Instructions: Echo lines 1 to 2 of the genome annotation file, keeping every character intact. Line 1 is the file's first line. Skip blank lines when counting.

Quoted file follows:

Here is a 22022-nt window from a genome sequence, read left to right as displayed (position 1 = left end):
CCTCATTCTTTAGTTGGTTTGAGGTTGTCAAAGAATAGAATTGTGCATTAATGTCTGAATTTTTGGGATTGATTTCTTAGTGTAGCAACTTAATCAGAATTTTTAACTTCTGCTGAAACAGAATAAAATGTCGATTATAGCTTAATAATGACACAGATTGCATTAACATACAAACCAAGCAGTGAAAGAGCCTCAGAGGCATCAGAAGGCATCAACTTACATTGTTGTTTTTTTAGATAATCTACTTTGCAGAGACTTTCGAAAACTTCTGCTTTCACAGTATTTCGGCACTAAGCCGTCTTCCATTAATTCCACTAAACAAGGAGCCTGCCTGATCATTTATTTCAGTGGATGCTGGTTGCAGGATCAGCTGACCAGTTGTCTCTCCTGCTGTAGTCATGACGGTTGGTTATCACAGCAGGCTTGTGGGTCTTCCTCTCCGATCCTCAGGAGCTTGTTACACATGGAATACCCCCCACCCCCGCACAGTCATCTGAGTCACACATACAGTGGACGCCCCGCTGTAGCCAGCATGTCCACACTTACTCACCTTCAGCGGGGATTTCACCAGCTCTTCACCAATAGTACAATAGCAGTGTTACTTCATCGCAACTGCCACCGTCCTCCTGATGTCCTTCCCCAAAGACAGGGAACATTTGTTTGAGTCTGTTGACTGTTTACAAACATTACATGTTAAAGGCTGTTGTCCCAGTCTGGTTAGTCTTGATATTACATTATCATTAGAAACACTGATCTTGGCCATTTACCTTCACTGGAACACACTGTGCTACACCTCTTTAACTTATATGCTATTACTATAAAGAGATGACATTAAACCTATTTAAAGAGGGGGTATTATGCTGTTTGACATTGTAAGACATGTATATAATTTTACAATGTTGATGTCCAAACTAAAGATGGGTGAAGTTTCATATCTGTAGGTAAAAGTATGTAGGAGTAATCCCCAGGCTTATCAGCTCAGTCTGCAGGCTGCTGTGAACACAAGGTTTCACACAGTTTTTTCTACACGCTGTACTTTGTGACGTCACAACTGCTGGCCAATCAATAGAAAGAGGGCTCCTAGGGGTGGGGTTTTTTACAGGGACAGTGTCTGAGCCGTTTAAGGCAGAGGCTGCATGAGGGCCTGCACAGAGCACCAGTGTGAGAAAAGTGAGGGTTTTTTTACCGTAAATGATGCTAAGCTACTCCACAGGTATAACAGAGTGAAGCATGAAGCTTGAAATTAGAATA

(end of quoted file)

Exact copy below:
Here is a 22022-nt window from a genome sequence, read left to right as displayed (position 1 = left end):
CCTCATTCTTTAGTTGGTTTGAGGTTGTCAAAGAATAGAATTGTGCATTAATGTCTGAATTTTTGGGATTGATTTCTTAGTGTAGCAACTTAATCAGAATTTTTAACTTCTGCTGAAACAGAATAAAATGTCGATTATAGCTTAATAATGACACAGATTGCATTAACATACAAACCAAGCAGTGAAAGAGCCTCAGAGGCATCAGAAGGCATCAACTTACATTGTTGTTTTTTTAGATAATCTACTTTGCAGAGACTTTCGAAAACTTCTGCTTTCACAGTATTTCGGCACTAAGCCGTCTTCCATTAATTCCACTAAACAAGGAGCCTGCCTGATCATTTATTTCAGTGGATGCTGGTTGCAGGATCAGCTGACCAGTTGTCTCTCCTGCTGTAGTCATGACGGTTGGTTATCACAGCAGGCTTGTGGGTCTTCCTCTCCGATCCTCAGGAGCTTGTTACACATGGAATACCCCCCACCCCCGCACAGTCATCTGAGTCACACATACAGTGGACGCCCCGCTGTAGCCAGCATGTCCACACTTACTCACCTTCAGCGGGGATTTCACCAGCTCTTCACCAATAGTACAATAGCAGTGTTACTTCATCGCAACTGCCACCGTCCTCCTGATGTCCTTCCCCAAAGACAGGGAACATTTGTTTGAGTCTGTTGACTGTTTACAAACATTACATGTTAAAGGCTGTTGTCCCAGTCTGGTTAGTCTTGATATTACATTATCATTAGAAACACTGATCTTGGCCATTTACCTTCACTGGAACACACTGTGCTACACCTCTTTAACTTATATGCTATTACTATAAAGAGATGACATTAAACCTATTTAAAGAGGGGGTATTATGCTGTTTGACATTGTAAGACATGTATATAATTTTACAATGTTGATGTCCAAACTAAAGATGGGTGAAGTTTCATATCTGTAGGTAAAAGTATGTAGGAGTAATCCCCAGGCTTATCAGCTCAGTCTGCAGGCTGCTGTGAACACAAGGTTTCACACAGTTTTTTCTACACGCTGTACTTTGTGACGTCACAACTGCTGGCCAATCAATAGAAAGAGGGCTCCTAGGGGTGGGGTTTTTTACAGGGACAGTGTCTGAGCCGTTTAAGGCAGAGGCTGCATGAGGGCCTGCACAGAGCACCAGTGTGAGAAAAGTGAGGGTTTTTTTACCGTAAATGATGCTAAGCTACTCCACAGGTATAACAGAGTGAAGCATGAAGCTTGAAATTAGAATA